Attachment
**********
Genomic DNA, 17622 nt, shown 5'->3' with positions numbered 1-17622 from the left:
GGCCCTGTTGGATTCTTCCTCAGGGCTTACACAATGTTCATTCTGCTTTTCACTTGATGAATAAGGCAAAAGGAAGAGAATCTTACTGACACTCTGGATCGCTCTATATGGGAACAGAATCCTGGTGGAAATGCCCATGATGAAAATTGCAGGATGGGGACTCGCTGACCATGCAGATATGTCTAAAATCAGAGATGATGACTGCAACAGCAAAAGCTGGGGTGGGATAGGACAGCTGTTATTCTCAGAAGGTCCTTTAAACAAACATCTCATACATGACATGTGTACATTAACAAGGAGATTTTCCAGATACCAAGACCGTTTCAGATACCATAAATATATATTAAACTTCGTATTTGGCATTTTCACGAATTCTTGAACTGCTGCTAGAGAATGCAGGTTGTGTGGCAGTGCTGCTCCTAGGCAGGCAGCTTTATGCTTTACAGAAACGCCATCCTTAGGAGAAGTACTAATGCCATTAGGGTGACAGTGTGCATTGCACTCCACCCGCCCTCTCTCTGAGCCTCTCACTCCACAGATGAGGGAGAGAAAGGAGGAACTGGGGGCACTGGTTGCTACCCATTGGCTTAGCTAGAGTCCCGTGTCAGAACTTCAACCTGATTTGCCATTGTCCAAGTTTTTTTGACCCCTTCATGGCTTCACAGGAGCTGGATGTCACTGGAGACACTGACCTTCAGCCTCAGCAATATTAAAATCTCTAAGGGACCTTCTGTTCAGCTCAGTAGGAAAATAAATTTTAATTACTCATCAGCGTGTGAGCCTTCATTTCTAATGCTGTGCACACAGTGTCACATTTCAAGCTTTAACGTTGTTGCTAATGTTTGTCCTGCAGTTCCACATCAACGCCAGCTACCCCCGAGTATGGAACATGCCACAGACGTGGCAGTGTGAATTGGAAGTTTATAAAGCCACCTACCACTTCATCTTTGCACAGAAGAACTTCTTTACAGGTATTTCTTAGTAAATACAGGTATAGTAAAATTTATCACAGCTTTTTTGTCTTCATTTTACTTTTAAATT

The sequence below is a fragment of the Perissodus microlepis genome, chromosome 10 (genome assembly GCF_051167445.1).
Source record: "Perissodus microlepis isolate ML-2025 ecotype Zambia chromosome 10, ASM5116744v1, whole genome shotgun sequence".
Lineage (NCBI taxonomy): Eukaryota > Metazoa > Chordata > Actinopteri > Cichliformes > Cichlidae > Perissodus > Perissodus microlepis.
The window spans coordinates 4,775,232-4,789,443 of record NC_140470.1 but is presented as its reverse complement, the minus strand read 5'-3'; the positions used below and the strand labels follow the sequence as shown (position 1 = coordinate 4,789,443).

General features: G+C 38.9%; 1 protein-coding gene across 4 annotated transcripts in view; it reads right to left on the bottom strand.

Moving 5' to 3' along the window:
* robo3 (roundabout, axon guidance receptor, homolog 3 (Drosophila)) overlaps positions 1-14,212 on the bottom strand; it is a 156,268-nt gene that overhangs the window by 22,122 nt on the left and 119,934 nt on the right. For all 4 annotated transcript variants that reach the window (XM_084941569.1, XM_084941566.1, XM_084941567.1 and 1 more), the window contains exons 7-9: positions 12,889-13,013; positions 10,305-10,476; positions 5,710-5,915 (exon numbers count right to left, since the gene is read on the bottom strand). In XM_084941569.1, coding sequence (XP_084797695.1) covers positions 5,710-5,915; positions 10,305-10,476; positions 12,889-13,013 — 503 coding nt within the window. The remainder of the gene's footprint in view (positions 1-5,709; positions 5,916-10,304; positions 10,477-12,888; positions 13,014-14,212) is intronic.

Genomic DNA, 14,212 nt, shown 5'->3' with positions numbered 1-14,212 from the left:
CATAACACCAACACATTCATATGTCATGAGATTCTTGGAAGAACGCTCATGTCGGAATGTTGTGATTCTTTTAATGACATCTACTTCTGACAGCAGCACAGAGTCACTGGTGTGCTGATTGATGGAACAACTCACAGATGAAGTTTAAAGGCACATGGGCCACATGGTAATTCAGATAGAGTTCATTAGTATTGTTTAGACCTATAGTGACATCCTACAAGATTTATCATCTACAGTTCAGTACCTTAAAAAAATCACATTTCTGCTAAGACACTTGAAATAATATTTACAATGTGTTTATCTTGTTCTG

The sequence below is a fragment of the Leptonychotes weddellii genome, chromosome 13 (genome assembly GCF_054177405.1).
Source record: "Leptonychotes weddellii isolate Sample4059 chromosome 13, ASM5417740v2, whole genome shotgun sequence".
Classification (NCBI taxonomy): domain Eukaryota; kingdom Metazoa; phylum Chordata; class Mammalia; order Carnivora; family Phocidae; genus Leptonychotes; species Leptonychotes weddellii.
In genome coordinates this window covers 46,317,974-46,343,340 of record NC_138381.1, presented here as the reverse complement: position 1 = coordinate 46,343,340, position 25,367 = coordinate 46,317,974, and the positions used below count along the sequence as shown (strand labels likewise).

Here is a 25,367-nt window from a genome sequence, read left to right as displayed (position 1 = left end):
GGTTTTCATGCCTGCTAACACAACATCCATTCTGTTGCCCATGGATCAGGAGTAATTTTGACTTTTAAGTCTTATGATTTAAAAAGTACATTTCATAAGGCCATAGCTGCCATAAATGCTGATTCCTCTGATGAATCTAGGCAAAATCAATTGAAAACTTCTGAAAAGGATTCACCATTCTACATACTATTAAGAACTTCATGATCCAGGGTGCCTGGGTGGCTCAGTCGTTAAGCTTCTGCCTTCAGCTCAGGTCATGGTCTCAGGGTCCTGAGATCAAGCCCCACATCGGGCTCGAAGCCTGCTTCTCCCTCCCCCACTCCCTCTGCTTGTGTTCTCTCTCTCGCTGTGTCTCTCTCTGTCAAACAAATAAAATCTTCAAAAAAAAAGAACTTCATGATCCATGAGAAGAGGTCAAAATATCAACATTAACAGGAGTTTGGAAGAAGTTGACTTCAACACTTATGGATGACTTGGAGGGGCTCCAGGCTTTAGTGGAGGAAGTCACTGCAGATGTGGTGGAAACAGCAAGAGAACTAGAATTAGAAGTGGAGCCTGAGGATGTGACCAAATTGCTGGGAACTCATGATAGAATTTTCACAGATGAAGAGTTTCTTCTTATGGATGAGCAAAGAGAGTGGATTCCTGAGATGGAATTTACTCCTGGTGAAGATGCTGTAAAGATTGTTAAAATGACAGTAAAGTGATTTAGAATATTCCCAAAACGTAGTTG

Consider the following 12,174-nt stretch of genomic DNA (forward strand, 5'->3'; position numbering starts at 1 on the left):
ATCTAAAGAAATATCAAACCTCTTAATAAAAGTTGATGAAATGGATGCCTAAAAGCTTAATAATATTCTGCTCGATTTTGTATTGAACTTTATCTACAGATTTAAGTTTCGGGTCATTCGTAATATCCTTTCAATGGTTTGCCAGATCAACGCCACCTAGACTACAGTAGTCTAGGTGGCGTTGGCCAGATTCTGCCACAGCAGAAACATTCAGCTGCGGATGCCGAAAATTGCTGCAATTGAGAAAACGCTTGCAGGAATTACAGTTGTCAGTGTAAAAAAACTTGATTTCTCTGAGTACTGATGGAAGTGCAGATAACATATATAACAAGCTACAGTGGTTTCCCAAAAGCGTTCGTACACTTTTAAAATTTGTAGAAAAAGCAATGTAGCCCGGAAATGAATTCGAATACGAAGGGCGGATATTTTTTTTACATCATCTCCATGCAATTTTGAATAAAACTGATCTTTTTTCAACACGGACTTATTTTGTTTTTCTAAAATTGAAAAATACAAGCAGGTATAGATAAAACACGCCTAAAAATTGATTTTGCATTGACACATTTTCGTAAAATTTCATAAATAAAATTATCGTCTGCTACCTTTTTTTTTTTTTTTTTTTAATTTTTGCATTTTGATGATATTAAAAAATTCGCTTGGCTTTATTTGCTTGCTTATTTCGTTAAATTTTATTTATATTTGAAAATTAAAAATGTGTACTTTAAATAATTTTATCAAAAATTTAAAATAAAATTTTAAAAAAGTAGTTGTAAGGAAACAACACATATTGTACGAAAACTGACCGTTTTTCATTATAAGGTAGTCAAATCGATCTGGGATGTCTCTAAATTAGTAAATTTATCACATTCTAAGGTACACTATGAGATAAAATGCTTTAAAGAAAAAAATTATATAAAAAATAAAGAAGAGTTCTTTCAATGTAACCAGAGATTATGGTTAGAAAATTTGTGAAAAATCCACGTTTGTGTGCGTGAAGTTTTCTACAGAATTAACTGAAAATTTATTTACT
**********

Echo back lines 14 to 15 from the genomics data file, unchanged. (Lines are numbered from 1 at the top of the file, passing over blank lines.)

Classification (NCBI taxonomy): domain Eukaryota; kingdom Metazoa; phylum Chordata; class Mammalia; order Carnivora; family Phocidae; genus Leptonychotes; species Leptonychotes weddellii.
In genome coordinates this window covers 46,317,974-46,343,340 of record NC_138381.1, presented here as the reverse complement: position 1 = coordinate 46,343,340, position 25,367 = coordinate 46,317,974, and the positions used below count along the sequence as shown (strand labels likewise).